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Picket lines are not new to Hollywood. Battles between powerful studios and the creative talents that make up the industry have taken place since at least the 1940s. But this time the situation is different with the powerful Sag-Aftra (a coming together of the Screen Actors’ Guild and the American Federation of Television and Radio Artists) having announced it is joining hands with the Writers’ Guild of America in industrial action. The coming together of these two powerful unions has brought work at studios to a grinding halt and reports from America suggest that the resolve of the groups has been strengthened with several top actors ~ including Meryl Streep, George Clooney and Jamie Lee Curtis ~ deciding to support the cause. Hollywood writers have been on strike for several weeks, and their absence from studios had already hit production schedules of movies, television and OTT shows.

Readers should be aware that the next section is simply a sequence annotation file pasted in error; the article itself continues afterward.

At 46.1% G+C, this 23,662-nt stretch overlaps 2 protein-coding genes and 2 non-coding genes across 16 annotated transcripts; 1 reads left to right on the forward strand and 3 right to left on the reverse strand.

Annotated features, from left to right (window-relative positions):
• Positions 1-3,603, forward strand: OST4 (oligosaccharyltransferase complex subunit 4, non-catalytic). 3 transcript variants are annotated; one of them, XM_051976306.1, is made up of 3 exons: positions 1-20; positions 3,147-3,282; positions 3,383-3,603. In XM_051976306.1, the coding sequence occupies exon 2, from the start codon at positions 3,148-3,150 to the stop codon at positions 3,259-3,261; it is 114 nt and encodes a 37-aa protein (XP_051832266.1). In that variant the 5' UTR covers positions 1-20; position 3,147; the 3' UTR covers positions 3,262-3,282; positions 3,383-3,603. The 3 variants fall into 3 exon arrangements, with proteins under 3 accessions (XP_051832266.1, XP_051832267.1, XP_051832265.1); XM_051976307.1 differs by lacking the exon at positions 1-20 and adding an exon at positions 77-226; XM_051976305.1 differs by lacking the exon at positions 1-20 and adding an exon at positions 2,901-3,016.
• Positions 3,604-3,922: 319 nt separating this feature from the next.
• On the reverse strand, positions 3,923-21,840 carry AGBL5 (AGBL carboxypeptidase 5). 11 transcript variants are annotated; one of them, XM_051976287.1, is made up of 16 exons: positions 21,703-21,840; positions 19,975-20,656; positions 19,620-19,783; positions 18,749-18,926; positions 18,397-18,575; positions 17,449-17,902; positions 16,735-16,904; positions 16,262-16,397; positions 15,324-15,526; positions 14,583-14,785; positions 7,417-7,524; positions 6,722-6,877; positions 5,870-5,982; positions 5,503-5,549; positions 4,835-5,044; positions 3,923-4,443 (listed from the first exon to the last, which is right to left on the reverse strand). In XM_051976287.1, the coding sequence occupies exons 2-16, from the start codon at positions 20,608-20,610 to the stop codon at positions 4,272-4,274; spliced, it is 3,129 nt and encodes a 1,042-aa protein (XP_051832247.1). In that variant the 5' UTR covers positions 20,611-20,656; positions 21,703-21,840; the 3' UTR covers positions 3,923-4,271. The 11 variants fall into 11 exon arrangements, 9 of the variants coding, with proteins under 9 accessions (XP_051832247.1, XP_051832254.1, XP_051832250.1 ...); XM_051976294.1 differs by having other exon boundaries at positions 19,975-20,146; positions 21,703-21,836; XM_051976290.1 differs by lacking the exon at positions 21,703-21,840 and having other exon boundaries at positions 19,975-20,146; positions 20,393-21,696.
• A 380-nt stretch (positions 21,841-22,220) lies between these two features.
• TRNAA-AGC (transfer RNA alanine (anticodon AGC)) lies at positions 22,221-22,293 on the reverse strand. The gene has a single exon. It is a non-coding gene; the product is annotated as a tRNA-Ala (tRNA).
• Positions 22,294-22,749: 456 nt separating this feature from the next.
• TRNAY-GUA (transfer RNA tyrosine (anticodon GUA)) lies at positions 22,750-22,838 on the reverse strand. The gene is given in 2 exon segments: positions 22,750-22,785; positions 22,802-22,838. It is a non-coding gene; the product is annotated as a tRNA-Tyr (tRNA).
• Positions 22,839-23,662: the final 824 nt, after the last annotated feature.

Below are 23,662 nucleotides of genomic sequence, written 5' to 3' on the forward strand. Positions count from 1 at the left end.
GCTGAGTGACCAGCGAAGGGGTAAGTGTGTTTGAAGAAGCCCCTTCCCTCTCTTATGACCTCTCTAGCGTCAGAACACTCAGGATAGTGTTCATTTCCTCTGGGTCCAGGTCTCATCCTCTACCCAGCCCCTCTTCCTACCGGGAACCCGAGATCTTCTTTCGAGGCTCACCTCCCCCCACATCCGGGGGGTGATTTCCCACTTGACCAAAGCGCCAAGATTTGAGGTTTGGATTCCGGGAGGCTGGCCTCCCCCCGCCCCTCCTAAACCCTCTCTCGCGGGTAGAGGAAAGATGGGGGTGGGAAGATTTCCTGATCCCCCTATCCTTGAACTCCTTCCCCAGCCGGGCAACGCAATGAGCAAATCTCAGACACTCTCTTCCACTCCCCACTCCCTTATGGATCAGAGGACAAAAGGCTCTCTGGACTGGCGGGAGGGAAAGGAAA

While the major demand of the strikers is a re-negotiation of the terms under which they work for the studios, the ominous presence of Artificial Intelligence has emerged as a major factor. Writers’ Guild placards have for weeks announced “Human writers only!”, but a new dimension has been added to the dispute with the emergence of AI as an existential threat to even actors. The studios claim to have offered groundbreaking proposals on the use of AI, but this has been dismissed with disdain by Sag-Aftra. The union’s chief negotiator, Duncan Crabtree-Ireland told reporters: “They proposed that our background performers should be able to be scanned, get one day’s pay, and their companies should own that scan, their image, their likeness and should be able to use it for the rest of eternity on any project they want, with no consent and no compensation. So if you think that’s a groundbreaking proposal, I suggest you think again.” The impacts of the action by Hollywood’s writers, actors and staff will be felt immediately. Members of Sag-Aftra will, besides not working on new projects, also refuse to promote those that are already complete. Print and radio interviews have been cancelled, and in the slightly longer term, the action will impact film festivals such as at Venice, Telluride and Toronto, which depend heavily on the drawing power of stars. But the strongest impact will be felt on the studio floor, where work will stop immediately in an industry already starved for content following the disruptions caused by the Covid pandemic. The protestors hope this, more than anything else, will force studios to see reason; studios on the other hand will hope the weakest links, those who need money the most, will allow them to batter the unions into submission. Already, reports in the US have quoted studio insiders as saying they will let the strike “drag on until union members start losing their apartments…and their houses.”